Improving the consistency of description and measurement of disease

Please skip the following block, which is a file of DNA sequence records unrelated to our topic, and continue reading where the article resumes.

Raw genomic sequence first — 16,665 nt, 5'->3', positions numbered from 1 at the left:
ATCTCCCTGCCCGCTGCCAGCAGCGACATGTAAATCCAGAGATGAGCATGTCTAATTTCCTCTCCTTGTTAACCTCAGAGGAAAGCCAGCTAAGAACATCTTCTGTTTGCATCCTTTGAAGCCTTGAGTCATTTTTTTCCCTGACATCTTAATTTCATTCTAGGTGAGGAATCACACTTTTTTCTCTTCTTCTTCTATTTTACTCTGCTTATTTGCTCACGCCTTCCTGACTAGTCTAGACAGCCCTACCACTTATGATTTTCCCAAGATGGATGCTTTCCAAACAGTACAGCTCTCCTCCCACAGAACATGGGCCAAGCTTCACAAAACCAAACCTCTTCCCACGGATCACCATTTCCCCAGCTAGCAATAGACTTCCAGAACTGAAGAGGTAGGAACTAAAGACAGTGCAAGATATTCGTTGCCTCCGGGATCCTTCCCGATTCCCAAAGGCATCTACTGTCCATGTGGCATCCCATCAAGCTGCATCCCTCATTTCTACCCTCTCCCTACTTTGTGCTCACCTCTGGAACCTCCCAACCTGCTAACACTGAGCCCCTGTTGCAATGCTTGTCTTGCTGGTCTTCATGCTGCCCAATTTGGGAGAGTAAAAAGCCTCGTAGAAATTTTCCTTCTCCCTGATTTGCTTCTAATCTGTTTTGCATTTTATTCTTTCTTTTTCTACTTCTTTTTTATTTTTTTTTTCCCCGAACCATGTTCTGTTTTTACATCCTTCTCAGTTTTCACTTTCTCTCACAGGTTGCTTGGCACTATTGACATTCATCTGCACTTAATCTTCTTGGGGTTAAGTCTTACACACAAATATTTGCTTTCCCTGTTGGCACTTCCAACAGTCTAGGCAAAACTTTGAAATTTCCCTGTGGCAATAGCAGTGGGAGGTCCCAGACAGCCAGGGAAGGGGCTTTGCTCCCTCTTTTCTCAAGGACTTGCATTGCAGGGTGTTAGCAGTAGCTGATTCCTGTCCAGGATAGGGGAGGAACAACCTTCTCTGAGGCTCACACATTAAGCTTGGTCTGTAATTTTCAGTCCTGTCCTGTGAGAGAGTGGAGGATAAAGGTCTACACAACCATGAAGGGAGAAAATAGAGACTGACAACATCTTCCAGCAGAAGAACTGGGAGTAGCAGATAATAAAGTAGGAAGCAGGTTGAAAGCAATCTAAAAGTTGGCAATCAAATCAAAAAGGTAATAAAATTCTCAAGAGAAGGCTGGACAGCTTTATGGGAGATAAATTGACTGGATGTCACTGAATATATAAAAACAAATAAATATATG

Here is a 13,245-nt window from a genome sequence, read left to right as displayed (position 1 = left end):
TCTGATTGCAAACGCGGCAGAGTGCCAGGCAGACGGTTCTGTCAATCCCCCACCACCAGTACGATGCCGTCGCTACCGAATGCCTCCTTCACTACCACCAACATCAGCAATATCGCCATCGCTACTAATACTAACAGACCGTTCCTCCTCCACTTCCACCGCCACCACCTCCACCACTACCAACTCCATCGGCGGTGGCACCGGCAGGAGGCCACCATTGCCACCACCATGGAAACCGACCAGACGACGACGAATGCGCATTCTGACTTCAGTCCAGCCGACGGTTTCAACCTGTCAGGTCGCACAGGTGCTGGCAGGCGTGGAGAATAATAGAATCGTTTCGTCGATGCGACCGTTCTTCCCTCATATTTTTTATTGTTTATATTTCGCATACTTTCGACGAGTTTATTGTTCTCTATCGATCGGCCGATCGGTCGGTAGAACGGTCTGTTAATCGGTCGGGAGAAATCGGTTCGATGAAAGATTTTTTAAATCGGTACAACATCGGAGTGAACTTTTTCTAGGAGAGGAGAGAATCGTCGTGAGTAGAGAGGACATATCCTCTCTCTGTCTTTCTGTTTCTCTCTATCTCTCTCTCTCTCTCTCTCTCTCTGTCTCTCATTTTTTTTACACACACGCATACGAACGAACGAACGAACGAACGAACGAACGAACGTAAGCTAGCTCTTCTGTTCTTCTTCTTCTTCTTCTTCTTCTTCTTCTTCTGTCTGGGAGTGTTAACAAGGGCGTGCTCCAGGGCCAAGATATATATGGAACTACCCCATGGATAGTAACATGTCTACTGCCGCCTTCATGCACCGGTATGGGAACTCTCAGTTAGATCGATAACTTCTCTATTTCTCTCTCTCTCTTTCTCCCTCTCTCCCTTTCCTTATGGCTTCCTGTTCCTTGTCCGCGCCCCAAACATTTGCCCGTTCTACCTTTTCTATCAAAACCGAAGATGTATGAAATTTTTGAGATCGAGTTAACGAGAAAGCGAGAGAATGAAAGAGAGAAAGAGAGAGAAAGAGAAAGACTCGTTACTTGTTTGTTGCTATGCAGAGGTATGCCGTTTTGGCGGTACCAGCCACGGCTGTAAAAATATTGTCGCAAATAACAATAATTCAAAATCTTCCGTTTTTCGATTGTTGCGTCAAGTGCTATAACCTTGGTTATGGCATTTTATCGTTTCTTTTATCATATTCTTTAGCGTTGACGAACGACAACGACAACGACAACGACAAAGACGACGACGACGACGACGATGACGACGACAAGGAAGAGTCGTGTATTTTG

Robust, quantitative identification of the type and extent of grape disease found in the vineyard can be problematic. Producers have limited opportunity to screen and identify affected grapes in order to stream batches and/or inform purchasing/pricing decisions. Although most contracts for grape supply have a clause on minimum disease levels, assessment of the degree of infection is often done visually, with a degree of subjectivity. This project will seek to establish objective benchmarks for grape disease, e.g. an industry-wide definition of what is meant by the term ‘2% bunch rot’, and use those objective benchmarks to develop analytical tools to measure grape disease. DNA and chemical markers exist for fungal diseases, but current methods are not cost effective and are difficult to apply in a timely fashion. Rapid methods have been partially examined previously, but further work must be conducted to provide a simple, practical tool for in-field analysis. In addition to fruit diseases such as Powdery Mildew and Botrytis, rapid methods might ultimately be applicable to other economically important vine diseases, such as Eutypa, to provide early diagnosis. The project will also evaluate the impact of benchmarked disease ratings on wine style by making wines from grapes with, for example, 2%, 4%, 6%, 10% and 15% bunch rot, across several major varietals.